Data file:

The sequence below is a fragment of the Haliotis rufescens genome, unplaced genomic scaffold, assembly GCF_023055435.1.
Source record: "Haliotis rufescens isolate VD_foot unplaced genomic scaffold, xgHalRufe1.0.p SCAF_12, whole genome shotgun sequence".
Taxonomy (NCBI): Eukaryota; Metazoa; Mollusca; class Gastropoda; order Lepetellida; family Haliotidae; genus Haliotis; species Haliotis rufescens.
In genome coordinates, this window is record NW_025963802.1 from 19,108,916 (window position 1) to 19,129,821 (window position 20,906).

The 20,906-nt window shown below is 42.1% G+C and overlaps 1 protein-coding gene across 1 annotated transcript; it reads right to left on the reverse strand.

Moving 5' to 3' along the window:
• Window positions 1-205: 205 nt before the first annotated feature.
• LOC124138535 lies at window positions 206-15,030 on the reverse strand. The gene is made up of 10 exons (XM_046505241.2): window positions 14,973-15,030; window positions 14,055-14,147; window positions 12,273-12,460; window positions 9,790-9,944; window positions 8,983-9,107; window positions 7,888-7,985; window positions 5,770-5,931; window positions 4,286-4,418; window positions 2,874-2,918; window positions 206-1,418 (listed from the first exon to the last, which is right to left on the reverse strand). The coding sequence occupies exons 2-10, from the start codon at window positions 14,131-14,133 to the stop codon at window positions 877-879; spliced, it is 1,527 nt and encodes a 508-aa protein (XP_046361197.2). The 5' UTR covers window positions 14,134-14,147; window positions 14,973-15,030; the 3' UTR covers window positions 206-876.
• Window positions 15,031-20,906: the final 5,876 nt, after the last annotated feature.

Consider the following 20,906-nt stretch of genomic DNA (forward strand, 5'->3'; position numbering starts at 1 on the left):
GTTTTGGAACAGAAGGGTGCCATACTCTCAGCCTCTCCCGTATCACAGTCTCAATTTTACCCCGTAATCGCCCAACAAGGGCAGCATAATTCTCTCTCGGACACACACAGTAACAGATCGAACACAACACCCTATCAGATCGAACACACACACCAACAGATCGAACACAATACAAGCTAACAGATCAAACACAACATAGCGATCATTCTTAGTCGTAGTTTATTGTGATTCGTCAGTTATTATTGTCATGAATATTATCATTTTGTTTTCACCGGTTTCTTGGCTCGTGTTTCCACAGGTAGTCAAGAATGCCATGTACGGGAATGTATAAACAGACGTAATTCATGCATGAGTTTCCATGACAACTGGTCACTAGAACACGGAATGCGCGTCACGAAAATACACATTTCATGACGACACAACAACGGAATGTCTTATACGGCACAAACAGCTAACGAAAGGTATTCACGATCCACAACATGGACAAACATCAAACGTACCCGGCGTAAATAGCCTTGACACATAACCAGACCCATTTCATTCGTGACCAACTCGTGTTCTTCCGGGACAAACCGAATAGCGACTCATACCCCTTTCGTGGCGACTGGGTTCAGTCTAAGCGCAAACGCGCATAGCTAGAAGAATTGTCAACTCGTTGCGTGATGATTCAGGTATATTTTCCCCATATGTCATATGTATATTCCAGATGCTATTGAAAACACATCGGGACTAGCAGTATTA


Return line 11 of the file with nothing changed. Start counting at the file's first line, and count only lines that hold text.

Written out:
GTTTTGGAACAGAAGGGTGCCATACTCTCAGCCTCTCCCGTATCACAGTCTCAATTTTACCCCGTAATCGCCCAACAAGGGCAGCATAATTCTCTCTCGGACACACACAGTAACAGATCGAACACAACACCCTATCAGATCGAACACACACACCAACAGATCGAACACAATACAAGCTAACAGATCAAACACAACATAGCGATCATTCTTAGTCGTAGTTTATTGTGATTCGTCAGTTATTATTGTCATGAATATTATCATTTTGTTTTCACCGGTTTCTTGGCTCGTGTTTCCACAGGTAGTCAAGAATGCCATGTACGGGAATGTATAAACAGACGTAATTCATGCATGAGTTTCCATGACAACTGGTCACTAGAACACGGAATGCGCGTCACGAAAATACACATTTCATGACGACACAACAACGGAATGTCTTATACGGCACAAACAGCTAACGAAAGGTATTCACGATCCACAACATGGACAAACATCAAACGTACCCGGCGTAAATAGCCTTGACACATAACCAGACCCATTTCATTCGTGACCAACTCGTGTTCTTCCGGGACAAACCGAATAGCGACTCATACCCCTTTCGTGGCGACTGGGTTCAGTCTAAGCGCAAACGCGCATAGCTAGAAGAATTGTCAACTCGTTGCGTGATGATTCAGGTATATTTTCCCCATATGTCATATGTATATTCCAGATGCTATTGAAAACACATCGGGACTAGCAGTATTA